Johnson MD, RC Carpenter (2012) Ocean acidification and warming decrease calcification in the crustose coralline alga Hydrolithon onkodes and increase susceptibility to grazing. Journal of Experimental Marine Biology and Ecology 434: 94-101

Johnson MD, S Comeau, C Lantz, JE Smith (2017) Complex and interactive effects of ocean acidification and temperature on epilithic and endolithic coral reef turf algal assemblages. Coral Reefs. DOI 10.1007/s00338-017-1597-2

Johnson MD, RC Carpenter (2018) Nitrogen enrichment offsets the direct negative effects of ocean acidification on a reef-building crustose coralline alga. Biology Letters. DOI 10.1098/rsbl.2018.0371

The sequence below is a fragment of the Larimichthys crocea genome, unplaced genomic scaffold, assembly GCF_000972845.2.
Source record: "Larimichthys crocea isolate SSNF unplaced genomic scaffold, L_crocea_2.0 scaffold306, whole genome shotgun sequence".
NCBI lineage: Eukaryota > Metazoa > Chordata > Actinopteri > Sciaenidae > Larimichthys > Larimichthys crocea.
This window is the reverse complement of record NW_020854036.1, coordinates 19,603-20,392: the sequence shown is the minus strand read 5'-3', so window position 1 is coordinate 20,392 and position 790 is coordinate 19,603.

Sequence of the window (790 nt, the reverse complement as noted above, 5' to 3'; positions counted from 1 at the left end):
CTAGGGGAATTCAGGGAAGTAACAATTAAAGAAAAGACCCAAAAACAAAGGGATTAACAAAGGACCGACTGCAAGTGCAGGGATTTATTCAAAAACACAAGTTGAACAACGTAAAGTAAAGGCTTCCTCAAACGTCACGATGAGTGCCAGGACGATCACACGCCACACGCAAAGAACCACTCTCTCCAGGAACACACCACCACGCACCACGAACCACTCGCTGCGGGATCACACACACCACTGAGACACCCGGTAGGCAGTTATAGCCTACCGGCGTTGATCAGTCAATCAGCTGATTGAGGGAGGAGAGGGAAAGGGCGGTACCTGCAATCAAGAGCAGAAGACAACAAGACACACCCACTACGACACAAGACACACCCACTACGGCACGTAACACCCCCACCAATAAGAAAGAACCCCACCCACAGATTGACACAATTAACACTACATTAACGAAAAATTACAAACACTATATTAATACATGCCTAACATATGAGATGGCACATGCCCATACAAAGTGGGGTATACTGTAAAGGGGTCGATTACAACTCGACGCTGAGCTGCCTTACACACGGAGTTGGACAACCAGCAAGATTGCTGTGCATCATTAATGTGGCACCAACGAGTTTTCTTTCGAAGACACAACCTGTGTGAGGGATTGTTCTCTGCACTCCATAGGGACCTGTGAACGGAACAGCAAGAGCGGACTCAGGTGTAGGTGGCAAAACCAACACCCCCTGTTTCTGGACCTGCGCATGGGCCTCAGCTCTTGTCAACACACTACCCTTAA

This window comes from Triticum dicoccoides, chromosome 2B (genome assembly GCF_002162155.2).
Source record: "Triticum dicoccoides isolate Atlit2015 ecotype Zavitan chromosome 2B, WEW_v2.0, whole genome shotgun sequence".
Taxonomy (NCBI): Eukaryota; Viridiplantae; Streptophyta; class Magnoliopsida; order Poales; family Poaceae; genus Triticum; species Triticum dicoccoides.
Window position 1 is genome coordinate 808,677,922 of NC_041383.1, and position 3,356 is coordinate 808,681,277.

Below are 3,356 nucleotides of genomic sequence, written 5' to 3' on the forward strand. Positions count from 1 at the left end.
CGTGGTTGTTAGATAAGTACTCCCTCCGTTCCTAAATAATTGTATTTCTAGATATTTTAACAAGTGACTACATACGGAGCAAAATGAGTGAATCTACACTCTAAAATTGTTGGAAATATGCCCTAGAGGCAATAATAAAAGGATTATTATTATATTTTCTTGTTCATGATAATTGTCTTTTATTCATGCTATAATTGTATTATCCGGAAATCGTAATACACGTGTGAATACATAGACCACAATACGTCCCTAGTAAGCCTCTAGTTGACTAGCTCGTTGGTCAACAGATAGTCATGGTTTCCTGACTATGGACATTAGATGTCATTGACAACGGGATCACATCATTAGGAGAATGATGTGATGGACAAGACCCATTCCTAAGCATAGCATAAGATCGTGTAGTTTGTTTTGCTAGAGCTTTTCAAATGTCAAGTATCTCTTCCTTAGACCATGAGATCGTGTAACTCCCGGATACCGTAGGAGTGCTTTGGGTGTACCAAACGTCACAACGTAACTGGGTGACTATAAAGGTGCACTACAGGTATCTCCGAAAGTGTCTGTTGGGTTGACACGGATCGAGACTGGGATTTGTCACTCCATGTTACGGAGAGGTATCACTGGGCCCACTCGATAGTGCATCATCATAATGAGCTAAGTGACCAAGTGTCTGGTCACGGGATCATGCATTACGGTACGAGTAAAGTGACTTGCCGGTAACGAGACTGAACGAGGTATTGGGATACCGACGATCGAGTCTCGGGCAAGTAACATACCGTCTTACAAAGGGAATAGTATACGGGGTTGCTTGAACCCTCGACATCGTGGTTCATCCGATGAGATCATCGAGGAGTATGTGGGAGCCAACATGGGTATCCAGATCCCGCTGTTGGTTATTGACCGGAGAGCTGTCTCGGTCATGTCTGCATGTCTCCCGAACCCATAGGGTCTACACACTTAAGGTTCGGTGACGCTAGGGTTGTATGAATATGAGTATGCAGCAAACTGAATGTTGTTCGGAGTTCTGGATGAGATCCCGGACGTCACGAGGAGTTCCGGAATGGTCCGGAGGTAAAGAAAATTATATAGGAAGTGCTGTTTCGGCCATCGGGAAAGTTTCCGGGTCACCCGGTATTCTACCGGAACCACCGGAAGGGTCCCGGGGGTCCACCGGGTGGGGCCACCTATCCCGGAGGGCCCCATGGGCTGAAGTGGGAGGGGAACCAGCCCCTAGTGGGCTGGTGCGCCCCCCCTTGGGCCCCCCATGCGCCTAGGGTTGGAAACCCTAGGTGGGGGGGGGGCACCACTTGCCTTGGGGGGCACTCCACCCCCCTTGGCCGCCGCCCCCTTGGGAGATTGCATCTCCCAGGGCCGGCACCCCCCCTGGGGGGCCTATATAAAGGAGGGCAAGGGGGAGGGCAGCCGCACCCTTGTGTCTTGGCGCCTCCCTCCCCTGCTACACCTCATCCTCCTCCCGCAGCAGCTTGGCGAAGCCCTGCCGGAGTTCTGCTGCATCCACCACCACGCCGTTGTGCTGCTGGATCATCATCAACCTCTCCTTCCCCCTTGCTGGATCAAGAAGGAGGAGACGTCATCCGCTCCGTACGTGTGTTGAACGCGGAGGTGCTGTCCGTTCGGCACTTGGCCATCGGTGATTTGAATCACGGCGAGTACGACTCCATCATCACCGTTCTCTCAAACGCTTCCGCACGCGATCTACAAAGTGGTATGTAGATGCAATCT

In a series of experiments, I tested the combined effects of sea urchin grazing and warming on a reef-building CCA (top), warming and OA on ubiquitous turf algae (middle), and nitrogen enrichment and OA on CCA (bottom).

Porolithon in tank.jpg


Hypoxia caused by ocean deoxygenation is one of the lesser-known evils associated with local and global environmental change, particularly on coral reefs. Depletion of oxygen resulting from warmer water temperatures and local nutrient pollution, among other factors, can have catastrophic consequences for benthic communities.


Acute Deoxygenation on a Caribbean coral reef